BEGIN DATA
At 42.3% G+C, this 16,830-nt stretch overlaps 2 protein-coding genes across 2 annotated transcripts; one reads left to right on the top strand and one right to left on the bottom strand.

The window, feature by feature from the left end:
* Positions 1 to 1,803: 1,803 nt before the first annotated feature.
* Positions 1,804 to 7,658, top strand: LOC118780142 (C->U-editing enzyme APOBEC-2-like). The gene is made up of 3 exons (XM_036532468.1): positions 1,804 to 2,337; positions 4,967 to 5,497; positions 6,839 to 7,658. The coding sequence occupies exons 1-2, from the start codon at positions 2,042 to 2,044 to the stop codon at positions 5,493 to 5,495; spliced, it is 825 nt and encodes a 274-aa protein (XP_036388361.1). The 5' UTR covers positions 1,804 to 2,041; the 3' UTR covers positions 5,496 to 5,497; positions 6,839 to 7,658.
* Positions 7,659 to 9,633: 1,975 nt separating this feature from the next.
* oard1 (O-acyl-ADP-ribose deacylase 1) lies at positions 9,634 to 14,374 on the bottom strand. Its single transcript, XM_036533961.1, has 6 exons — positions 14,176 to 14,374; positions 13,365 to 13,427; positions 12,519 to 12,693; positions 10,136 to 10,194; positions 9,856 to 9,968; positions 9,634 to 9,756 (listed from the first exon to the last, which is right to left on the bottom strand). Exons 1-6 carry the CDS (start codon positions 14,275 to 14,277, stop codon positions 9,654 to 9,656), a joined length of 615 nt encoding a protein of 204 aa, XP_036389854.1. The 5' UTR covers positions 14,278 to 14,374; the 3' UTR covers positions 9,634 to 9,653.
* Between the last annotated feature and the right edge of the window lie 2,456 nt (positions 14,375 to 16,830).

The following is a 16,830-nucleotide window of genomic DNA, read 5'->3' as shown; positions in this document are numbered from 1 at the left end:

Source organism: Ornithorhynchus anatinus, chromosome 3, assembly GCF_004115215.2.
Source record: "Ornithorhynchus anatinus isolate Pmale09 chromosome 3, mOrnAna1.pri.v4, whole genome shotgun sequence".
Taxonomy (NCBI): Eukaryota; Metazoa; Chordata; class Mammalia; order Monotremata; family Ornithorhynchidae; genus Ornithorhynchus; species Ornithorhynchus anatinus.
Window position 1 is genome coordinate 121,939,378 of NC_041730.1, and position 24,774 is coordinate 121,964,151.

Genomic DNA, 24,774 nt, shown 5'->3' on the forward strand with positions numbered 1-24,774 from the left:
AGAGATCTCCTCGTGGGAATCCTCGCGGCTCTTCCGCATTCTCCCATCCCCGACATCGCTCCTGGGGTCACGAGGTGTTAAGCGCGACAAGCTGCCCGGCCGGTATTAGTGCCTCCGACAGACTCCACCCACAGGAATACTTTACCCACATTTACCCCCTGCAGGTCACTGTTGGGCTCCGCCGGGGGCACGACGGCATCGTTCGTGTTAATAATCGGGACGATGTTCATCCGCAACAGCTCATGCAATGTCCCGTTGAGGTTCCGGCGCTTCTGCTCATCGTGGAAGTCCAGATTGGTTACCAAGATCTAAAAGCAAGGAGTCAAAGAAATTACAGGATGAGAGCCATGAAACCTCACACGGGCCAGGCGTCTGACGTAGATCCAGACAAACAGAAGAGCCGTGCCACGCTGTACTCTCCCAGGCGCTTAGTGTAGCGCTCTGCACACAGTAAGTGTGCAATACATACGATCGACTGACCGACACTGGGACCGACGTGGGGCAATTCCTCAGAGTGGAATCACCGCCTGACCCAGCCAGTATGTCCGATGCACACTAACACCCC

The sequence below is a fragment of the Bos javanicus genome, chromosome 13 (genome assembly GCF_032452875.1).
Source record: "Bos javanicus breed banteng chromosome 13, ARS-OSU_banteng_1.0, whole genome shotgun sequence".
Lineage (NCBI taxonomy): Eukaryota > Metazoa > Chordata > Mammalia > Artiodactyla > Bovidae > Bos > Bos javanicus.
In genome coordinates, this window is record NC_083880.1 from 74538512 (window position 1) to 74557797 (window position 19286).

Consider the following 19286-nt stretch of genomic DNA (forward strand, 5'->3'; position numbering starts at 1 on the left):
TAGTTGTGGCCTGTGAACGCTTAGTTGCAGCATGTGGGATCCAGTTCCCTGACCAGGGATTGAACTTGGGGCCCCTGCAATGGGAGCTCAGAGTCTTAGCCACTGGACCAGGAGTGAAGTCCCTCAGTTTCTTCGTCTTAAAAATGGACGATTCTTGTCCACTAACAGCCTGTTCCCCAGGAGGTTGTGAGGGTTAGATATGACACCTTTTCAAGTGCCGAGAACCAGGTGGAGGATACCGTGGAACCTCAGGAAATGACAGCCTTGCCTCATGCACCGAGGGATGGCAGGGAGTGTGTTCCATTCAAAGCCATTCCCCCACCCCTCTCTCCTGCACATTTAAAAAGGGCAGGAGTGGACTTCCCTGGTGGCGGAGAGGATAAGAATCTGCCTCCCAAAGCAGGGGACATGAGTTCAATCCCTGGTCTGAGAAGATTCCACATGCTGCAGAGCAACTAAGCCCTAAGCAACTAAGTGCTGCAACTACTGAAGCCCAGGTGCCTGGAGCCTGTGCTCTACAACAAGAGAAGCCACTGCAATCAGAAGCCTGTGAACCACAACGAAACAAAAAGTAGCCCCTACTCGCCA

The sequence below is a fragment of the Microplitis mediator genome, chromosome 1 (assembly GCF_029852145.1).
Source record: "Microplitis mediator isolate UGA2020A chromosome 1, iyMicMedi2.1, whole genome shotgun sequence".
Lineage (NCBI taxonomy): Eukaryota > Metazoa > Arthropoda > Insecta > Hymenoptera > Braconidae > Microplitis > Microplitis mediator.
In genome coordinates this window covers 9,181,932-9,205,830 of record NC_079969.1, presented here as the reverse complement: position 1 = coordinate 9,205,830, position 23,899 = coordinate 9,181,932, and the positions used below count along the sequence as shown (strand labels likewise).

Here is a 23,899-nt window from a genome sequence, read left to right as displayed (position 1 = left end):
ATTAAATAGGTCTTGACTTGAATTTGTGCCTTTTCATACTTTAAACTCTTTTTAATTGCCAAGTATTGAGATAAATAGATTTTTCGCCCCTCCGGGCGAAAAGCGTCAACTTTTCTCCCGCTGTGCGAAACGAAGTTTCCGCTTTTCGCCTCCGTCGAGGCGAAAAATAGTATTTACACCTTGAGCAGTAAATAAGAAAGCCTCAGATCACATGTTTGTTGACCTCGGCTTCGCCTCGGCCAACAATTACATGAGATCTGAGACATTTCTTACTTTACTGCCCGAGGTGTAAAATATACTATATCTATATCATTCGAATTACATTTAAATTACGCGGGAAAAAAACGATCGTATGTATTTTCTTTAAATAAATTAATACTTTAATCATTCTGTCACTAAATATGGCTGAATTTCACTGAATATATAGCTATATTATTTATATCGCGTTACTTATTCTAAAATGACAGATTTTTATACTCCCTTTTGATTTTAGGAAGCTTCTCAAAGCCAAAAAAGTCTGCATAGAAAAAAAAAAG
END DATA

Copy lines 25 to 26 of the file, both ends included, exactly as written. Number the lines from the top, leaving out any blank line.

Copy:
Here is a 23,899-nt window from a genome sequence, read left to right as displayed (position 1 = left end):
ATTAAATAGGTCTTGACTTGAATTTGTGCCTTTTCATACTTTAAACTCTTTTTAATTGCCAAGTATTGAGATAAATAGATTTTTCGCCCCTCCGGGCGAAAAGCGTCAACTTTTCTCCCGCTGTGCGAAACGAAGTTTCCGCTTTTCGCCTCCGTCGAGGCGAAAAATAGTATTTACACCTTGAGCAGTAAATAAGAAAGCCTCAGATCACATGTTTGTTGACCTCGGCTTCGCCTCGGCCAACAATTACATGAGATCTGAGACATTTCTTACTTTACTGCCCGAGGTGTAAAATATACTATATCTATATCATTCGAATTACATTTAAATTACGCGGGAAAAAAACGATCGTATGTATTTTCTTTAAATAAATTAATACTTTAATCATTCTGTCACTAAATATGGCTGAATTTCACTGAATATATAGCTATATTATTTATATCGCGTTACTTATTCTAAAATGACAGATTTTTATACTCCCTTTTGATTTTAGGAAGCTTCTCAAAGCCAAAAAAGTCTGCATAGAAAAAAAAAAG